Mia Gillis sank two timely free throws as well with 50 seconds left to put Carmel up four, but Nazareth Academy’s Grace Carstensen drilled a three-pointer to cut the deficit back to a point before Schlabowske’s free throws with 11 seconds remaining. Carstensen scored 11 points and knocked down 3-of-6 on three-point attempts. 

Gillis scored eight points, adding seven rebounds and three assists. 

“I think team-wise when we got down, we trusted each other and hit our free throws,” Gillis said. 

Sullivan scored 13 and had 13 rebounds. Wood scored 12 and had three assists. Carmel was strong shooting the ball, making 16-of-28 shots, and out-rebounded Nazareth 28-14. 

The two squads were trading buckets throughout the third, and with the Carmel student section chanting “shoot the ball” at Caroline Workman, she pulled up from deep for a go-ahead three-pointer that put Nazareth up 27-26 with 2:00 left in the third quarter with the atmosphere reaching a frenzy. Dray scored nine and Workman scored eight for Nazareth. 

“It was like a home game, like, ‘Wow, there’s a lot of people here,’” Carmel’s Anna Hartman said. 

Kyla Smith tied the game with a free throw, then after missing the second free throw, Grace Sullivan put a shot off the glass for a 29-27 Carmel lead. Mia Gillis added an elbow jumper for a 31-27 advantage. 

Every time Nazareth drew nearer, Carmel Catholic had an answer. 

“We played hard tonight,” Nazareth coach Ed Stritzel said. “I don’t know that we played well. That had a lot to do with Carmel.”

The Corsairs kept the Roadrunners off the board until Workman took the ball hard to the hoop for a layup with about 1:50 left in the first quarter. 

“Playing from behind, it’s a ton of pressure and it forces us to speed things up,” Nazareth Academy’s Olivia Austin said. “Taking quick shots is something we do a lot. We weren’t finishing as well as we normally do.”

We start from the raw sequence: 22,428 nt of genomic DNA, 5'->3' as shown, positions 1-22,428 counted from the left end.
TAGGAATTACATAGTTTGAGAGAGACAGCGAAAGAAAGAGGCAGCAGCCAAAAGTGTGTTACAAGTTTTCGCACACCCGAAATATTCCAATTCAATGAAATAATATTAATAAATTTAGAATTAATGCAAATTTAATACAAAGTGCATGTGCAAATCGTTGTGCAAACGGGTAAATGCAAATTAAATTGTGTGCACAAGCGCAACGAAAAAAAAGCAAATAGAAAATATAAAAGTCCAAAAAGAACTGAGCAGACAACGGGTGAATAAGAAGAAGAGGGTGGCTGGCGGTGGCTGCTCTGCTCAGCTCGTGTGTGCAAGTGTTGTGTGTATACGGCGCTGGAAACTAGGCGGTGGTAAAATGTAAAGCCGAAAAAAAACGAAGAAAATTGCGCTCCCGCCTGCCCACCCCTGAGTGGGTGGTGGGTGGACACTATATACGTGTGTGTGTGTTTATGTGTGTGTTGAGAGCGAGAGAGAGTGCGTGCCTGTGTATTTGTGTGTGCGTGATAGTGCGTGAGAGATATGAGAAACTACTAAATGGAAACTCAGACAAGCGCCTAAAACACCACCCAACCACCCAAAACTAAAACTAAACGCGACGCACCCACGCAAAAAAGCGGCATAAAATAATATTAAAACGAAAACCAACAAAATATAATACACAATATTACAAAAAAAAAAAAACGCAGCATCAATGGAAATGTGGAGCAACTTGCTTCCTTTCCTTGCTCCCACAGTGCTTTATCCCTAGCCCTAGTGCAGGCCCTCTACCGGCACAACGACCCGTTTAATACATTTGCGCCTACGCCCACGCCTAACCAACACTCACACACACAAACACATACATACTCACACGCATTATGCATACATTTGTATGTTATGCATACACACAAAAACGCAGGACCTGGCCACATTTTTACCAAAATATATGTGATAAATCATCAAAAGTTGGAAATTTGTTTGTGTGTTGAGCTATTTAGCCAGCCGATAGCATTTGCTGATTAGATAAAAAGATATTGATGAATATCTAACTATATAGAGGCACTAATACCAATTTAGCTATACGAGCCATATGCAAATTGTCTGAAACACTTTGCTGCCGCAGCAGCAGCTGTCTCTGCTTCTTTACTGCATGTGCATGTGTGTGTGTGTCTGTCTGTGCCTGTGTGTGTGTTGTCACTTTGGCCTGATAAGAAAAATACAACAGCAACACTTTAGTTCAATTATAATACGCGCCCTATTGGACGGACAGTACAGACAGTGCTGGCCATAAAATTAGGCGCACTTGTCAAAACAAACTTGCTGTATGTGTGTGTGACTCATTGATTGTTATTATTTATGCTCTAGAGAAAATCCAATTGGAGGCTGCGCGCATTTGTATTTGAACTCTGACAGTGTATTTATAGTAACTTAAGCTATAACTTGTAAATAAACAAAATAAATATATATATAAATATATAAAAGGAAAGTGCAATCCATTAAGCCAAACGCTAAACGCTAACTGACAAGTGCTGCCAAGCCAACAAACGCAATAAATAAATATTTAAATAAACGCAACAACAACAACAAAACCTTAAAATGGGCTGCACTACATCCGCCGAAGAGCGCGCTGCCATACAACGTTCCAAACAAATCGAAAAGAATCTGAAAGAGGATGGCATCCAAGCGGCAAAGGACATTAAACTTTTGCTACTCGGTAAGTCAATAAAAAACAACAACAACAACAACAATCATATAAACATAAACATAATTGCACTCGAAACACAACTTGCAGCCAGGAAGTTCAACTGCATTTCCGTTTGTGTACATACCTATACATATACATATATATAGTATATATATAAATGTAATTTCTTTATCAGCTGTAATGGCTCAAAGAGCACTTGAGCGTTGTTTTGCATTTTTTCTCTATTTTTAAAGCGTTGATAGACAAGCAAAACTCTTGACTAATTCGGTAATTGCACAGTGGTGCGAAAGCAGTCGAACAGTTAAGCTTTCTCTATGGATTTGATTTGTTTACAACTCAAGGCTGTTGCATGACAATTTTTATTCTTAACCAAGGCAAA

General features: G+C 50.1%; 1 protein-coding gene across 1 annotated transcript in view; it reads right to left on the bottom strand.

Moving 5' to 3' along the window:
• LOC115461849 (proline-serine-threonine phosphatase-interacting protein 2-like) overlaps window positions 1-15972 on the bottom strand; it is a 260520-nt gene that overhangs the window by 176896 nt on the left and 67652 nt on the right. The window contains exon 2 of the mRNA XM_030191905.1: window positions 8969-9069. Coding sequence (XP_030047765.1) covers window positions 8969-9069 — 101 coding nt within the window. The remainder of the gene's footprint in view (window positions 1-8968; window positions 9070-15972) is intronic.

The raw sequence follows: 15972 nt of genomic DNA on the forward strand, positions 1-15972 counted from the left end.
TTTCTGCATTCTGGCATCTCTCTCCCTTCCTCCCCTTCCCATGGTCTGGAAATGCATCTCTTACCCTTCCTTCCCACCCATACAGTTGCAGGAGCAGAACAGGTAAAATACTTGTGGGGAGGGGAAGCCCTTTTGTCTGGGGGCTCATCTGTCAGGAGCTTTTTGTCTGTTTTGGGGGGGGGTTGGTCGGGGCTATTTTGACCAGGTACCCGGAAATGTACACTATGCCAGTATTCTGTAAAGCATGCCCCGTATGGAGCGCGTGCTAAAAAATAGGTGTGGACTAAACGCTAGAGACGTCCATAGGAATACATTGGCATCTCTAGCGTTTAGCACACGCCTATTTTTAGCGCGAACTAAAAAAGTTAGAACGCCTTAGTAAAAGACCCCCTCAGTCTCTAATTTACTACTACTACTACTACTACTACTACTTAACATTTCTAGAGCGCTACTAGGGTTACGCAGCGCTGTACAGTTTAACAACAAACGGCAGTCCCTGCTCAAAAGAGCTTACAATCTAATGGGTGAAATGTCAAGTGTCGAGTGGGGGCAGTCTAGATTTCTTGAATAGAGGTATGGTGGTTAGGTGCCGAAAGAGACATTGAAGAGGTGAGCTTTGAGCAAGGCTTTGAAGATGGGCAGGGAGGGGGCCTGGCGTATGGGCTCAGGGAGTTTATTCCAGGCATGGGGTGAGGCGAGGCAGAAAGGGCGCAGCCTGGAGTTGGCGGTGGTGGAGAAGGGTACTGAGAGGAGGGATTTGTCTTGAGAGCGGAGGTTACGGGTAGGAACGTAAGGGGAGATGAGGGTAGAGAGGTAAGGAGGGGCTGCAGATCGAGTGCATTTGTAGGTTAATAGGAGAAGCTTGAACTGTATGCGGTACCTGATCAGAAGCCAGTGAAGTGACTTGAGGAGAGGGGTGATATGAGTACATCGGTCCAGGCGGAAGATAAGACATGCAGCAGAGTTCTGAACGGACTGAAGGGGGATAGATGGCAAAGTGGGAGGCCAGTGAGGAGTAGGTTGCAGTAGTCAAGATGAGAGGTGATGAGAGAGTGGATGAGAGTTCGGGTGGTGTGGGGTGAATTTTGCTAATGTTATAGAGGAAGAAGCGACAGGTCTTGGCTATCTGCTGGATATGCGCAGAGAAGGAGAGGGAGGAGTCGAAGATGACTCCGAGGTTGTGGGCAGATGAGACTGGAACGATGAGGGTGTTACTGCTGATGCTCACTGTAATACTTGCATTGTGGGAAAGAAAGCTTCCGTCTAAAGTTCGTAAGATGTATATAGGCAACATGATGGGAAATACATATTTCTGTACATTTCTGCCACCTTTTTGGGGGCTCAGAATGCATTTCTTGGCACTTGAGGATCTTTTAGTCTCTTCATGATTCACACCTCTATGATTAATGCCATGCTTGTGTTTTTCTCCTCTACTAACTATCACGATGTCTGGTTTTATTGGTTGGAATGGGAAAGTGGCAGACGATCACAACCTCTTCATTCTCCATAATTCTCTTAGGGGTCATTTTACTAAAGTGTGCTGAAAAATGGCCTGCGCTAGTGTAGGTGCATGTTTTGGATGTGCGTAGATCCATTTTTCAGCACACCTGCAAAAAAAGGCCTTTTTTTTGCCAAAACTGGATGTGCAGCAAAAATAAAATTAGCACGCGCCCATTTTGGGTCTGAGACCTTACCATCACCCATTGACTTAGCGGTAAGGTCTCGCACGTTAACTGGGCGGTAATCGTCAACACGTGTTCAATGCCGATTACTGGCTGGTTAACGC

Carmel was in control in the early going, before some mostly-token pressure from the Roadrunners sped Carmel up and got Nazareth back in the game. Carmel led 18-16 at the half behind six points, seven rebounds from Sullivan and seven Corsairs assists on eight made baskets. 

“We know we can do better,” Dray said. “We didn’t perform our best today, so in the future we know we’re going to give everything we have and not fall short again.”

Illinois Girls Basketball State Preview Notebook

Illinois Girls Basketball State Preview Notebook

By Kaleb Carter

​​”She’s got to be exhausted, right?”

Stevenson coach Ashley Graham had those question about Emory Klatt after the Patriots’ 36-32 Supersectional win Monday, over Loyola Academy at Forest View Educational Center in Arlington Heights.

Klatt, averaging 12.9 boards per game coming into the night, put on a clinic on the glass on both ends. Graham noted that after nearing 400 rebounds, Klatt will have a chance to finish near the single-season school record of “about 470 or 477” held by former Ms. Basketball of Illinois Tauja Catchings. 

Klatt’s offensive boards manifested in some extra buckets for the Patriots against Loyola, while her defense in the Stevenson zone helped the Patriots to hold a fifth-consecutive opponent under 35 points. 

A 6-1 sophomore forward, Klatt has the frame to body out opponents, plus the instincts and drive to chase every loose ball.

“I feel like defensive was more important than offense in this game,” Klatt said. “Every single time the ball was going up, I know they went straight to me. I had a target. The defensive end was so important especially … our defense was the key to our success.”

Graham, in her seventh season as Patriots coach, makes her first trip to state with the Patriots and will be seeking her 50th victory in two seasons, compared to just four losses.

“Her athleticism, her tenacity and just her willingness, she’s got a nose for the ball,” Graham said. “She works at it to give herself second chances, give her team second chances and then to control the power zone on the defensive end.”

“You have to say that for sure it’s her athleticism and her instinct,” Graham said. “She’s got a natural nose for the ball. But again, she works at it. In practice, she’s relentless in her swim-moves, her spins, her body position and that’s something we rely on.”

Klatt has established her presence on a crew that has had a remarkable balance between its top three producers that include senior guard and Penn signee Simone Sawyer and Illinois-Springfield recruit Ava Bardic, a senior guard. They add height and shot-blocking prowess from junior forward Kate Arne and ball-handling and defense from underclassmen Kendell Williams (a sophomore) and Nisha Musunuri (freshman) for quite the talented top six. 

The victory was one for revenge after the Ramblers won the first meeting of the two in November, 56-50. 

“We’ve improved so much since … I know the date … November 22nd. We’ve improved so much since then,” Bardic said. “Those last few minutes were the biggest minutes I’ve played in my life. The whole bench, the whole crowd, it was amazing.”